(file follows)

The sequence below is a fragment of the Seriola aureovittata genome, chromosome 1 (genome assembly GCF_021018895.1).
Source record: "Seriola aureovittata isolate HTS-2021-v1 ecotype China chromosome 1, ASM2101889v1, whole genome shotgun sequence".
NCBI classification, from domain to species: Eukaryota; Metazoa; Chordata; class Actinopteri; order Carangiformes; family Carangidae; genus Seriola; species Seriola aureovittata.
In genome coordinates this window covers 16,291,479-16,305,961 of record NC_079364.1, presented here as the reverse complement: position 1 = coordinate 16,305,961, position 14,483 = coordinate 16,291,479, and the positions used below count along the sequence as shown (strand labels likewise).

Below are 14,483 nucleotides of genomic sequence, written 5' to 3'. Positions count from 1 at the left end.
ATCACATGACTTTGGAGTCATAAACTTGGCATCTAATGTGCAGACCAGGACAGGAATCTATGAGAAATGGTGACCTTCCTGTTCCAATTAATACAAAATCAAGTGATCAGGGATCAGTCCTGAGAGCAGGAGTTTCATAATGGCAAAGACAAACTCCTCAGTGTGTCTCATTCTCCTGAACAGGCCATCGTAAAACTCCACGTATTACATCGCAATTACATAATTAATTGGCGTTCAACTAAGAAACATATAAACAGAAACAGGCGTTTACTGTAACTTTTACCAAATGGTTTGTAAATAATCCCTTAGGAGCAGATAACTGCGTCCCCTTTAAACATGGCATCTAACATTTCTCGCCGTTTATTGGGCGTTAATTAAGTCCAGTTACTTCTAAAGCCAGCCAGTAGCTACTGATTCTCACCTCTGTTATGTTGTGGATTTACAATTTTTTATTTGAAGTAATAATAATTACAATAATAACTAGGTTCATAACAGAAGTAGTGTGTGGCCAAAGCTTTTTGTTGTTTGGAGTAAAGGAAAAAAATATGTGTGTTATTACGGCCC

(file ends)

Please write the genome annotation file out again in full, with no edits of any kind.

The sequence below is a fragment of the Seriola aureovittata genome, chromosome 1 (genome assembly GCF_021018895.1).
Source record: "Seriola aureovittata isolate HTS-2021-v1 ecotype China chromosome 1, ASM2101889v1, whole genome shotgun sequence".
NCBI classification, from domain to species: Eukaryota; Metazoa; Chordata; class Actinopteri; order Carangiformes; family Carangidae; genus Seriola; species Seriola aureovittata.
In genome coordinates this window covers 16,291,479-16,305,961 of record NC_079364.1, presented here as the reverse complement: position 1 = coordinate 16,305,961, position 14,483 = coordinate 16,291,479, and the positions used below count along the sequence as shown (strand labels likewise).

Below are 14,483 nucleotides of genomic sequence, written 5' to 3'. Positions count from 1 at the left end.
ATCACATGACTTTGGAGTCATAAACTTGGCATCTAATGTGCAGACCAGGACAGGAATCTATGAGAAATGGTGACCTTCCTGTTCCAATTAATACAAAATCAAGTGATCAGGGATCAGTCCTGAGAGCAGGAGTTTCATAATGGCAAAGACAAACTCCTCAGTGTGTCTCATTCTCCTGAACAGGCCATCGTAAAACTCCACGTATTACATCGCAATTACATAATTAATTGGCGTTCAACTAAGAAACATATAAACAGAAACAGGCGTTTACTGTAACTTTTACCAAATGGTTTGTAAATAATCCCTTAGGAGCAGATAACTGCGTCCCCTTTAAACATGGCATCTAACATTTCTCGCCGTTTATTGGGCGTTAATTAAGTCCAGTTACTTCTAAAGCCAGCCAGTAGCTACTGATTCTCACCTCTGTTATGTTGTGGATTTACAATTTTTTATTTGAAGTAATAATAATTACAATAATAACTAGGTTCATAACAGAAGTAGTGTGTGGCCAAAGCTTTTTGTTGTTTGGAGTAAAGGAAAAAAATATGTGTGTTATTACGGCCC